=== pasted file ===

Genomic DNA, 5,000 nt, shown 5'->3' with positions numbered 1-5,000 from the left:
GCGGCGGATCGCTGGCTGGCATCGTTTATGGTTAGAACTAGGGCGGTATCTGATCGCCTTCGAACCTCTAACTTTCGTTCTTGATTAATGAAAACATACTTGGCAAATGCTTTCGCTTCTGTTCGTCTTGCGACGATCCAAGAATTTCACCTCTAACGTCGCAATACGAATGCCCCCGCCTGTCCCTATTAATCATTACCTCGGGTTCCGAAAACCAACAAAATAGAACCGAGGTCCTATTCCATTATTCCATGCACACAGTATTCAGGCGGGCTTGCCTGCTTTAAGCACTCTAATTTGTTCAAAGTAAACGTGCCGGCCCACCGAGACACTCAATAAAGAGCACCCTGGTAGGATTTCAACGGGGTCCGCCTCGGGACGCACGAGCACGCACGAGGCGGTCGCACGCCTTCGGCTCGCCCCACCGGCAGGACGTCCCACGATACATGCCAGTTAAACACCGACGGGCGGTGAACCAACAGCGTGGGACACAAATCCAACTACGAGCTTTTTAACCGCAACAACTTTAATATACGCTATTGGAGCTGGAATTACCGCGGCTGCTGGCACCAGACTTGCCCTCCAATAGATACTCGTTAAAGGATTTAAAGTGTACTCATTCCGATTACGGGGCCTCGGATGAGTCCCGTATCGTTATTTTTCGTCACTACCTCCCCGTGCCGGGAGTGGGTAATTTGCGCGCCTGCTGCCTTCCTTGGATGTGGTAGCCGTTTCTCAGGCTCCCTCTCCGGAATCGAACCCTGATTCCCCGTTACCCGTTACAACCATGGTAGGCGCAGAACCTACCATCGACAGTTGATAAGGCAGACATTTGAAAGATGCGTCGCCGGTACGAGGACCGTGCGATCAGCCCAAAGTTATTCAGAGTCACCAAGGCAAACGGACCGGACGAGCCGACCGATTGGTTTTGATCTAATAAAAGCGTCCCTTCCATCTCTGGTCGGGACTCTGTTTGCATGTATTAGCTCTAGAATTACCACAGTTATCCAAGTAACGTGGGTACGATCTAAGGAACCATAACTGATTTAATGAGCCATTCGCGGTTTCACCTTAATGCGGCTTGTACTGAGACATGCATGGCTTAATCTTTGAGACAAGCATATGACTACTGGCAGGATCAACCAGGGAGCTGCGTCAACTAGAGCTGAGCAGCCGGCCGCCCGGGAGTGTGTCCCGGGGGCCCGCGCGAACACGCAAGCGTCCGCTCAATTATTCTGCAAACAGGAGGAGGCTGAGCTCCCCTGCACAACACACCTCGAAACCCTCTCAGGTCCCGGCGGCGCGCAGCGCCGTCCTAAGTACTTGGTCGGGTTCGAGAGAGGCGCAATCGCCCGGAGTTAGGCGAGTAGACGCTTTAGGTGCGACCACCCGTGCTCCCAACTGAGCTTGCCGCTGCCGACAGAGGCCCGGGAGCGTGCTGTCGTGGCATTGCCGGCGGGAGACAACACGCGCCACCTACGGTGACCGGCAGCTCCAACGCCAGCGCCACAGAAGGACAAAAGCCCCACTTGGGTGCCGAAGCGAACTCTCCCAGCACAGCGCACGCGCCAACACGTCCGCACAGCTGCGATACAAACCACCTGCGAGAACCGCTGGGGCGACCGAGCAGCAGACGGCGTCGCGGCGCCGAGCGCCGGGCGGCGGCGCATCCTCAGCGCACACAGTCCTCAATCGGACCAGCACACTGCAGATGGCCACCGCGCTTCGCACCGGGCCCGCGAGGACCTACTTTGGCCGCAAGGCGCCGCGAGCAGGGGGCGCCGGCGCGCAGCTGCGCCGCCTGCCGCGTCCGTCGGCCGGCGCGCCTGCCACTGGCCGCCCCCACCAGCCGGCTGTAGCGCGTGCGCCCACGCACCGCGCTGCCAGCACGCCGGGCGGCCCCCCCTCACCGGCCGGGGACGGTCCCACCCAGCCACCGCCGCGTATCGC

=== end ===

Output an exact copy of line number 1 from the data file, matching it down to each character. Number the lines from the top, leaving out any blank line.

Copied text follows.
Genomic DNA, 5,000 nt, shown 5'->3' with positions numbered 1-5,000 from the left: